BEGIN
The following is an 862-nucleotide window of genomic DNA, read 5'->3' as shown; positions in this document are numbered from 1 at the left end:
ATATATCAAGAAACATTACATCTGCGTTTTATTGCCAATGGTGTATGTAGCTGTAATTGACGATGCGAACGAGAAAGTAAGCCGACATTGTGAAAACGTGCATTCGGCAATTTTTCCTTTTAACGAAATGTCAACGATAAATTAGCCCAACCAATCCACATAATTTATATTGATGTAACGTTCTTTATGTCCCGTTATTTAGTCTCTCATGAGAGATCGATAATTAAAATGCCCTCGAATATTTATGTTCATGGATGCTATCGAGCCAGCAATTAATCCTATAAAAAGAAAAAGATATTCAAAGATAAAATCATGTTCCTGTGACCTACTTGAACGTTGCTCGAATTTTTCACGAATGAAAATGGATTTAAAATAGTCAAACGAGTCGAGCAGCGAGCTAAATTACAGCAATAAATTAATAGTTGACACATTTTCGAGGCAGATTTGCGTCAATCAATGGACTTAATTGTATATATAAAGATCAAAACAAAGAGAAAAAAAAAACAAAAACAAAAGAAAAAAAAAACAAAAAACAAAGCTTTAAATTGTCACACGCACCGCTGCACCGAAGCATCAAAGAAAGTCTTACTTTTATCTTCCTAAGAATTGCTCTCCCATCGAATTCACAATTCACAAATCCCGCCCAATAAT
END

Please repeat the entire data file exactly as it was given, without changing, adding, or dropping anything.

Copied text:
The following is an 862-nucleotide window of genomic DNA, read 5'->3' as shown; positions in this document are numbered from 1 at the left end:
ATATATCAAGAAACATTACATCTGCGTTTTATTGCCAATGGTGTATGTAGCTGTAATTGACGATGCGAACGAGAAAGTAAGCCGACATTGTGAAAACGTGCATTCGGCAATTTTTCCTTTTAACGAAATGTCAACGATAAATTAGCCCAACCAATCCACATAATTTATATTGATGTAACGTTCTTTATGTCCCGTTATTTAGTCTCTCATGAGAGATCGATAATTAAAATGCCCTCGAATATTTATGTTCATGGATGCTATCGAGCCAGCAATTAATCCTATAAAAAGAAAAAGATATTCAAAGATAAAATCATGTTCCTGTGACCTACTTGAACGTTGCTCGAATTTTTCACGAATGAAAATGGATTTAAAATAGTCAAACGAGTCGAGCAGCGAGCTAAATTACAGCAATAAATTAATAGTTGACACATTTTCGAGGCAGATTTGCGTCAATCAATGGACTTAATTGTATATATAAAGATCAAAACAAAGAGAAAAAAAAAACAAAAACAAAAGAAAAAAAAAACAAAAAACAAAGCTTTAAATTGTCACACGCACCGCTGCACCGAAGCATCAAAGAAAGTCTTACTTTTATCTTCCTAAGAATTGCTCTCCCATCGAATTCACAATTCACAAATCCCGCCCAATAAT